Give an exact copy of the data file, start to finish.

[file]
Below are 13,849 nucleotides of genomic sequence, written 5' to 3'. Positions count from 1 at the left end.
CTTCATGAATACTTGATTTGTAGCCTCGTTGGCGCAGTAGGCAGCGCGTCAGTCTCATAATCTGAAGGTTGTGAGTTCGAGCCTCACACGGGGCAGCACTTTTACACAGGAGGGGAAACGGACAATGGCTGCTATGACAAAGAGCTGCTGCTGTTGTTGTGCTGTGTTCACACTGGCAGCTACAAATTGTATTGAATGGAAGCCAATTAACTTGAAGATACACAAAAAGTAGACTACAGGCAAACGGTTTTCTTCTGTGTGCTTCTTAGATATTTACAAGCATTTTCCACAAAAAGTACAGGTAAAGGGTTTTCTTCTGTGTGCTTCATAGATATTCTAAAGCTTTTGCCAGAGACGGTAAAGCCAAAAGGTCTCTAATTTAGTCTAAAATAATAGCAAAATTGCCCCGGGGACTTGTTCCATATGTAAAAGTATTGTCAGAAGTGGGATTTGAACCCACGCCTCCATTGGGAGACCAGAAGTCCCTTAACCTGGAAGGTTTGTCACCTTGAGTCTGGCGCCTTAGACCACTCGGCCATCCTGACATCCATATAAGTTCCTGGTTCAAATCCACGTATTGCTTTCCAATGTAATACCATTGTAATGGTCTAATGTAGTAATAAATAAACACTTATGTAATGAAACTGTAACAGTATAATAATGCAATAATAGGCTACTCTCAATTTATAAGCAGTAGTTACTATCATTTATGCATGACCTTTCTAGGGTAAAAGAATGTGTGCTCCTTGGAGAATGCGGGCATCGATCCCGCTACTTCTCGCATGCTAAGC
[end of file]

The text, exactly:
Below are 13,849 nucleotides of genomic sequence, written 5' to 3'. Positions count from 1 at the left end.
CTTCATGAATACTTGATTTGTAGCCTCGTTGGCGCAGTAGGCAGCGCGTCAGTCTCATAATCTGAAGGTTGTGAGTTCGAGCCTCACACGGGGCAGCACTTTTACACAGGAGGGGAAACGGACAATGGCTGCTATGACAAAGAGCTGCTGCTGTTGTTGTGCTGTGTTCACACTGGCAGCTACAAATTGTATTGAATGGAAGCCAATTAACTTGAAGATACACAAAAAGTAGACTACAGGCAAACGGTTTTCTTCTGTGTGCTTCTTAGATATTTACAAGCATTTTCCACAAAAAGTACAGGTAAAGGGTTTTCTTCTGTGTGCTTCATAGATATTCTAAAGCTTTTGCCAGAGACGGTAAAGCCAAAAGGTCTCTAATTTAGTCTAAAATAATAGCAAAATTGCCCCGGGGACTTGTTCCATATGTAAAAGTATTGTCAGAAGTGGGATTTGAACCCACGCCTCCATTGGGAGACCAGAAGTCCCTTAACCTGGAAGGTTTGTCACCTTGAGTCTGGCGCCTTAGACCACTCGGCCATCCTGACATCCATATAAGTTCCTGGTTCAAATCCACGTATTGCTTTCCAATGTAATACCATTGTAATGGTCTAATGTAGTAATAAATAAACACTTATGTAATGAAACTGTAACAGTATAATAATGCAATAATAGGCTACTCTCAATTTATAAGCAGTAGTTACTATCATTTATGCATGACCTTTCTAGGGTAAAAGAATGTGTGCTCCTTGGAGAATGCGGGCATCGATCCCGCTACTTCTCGCATGCTAAGC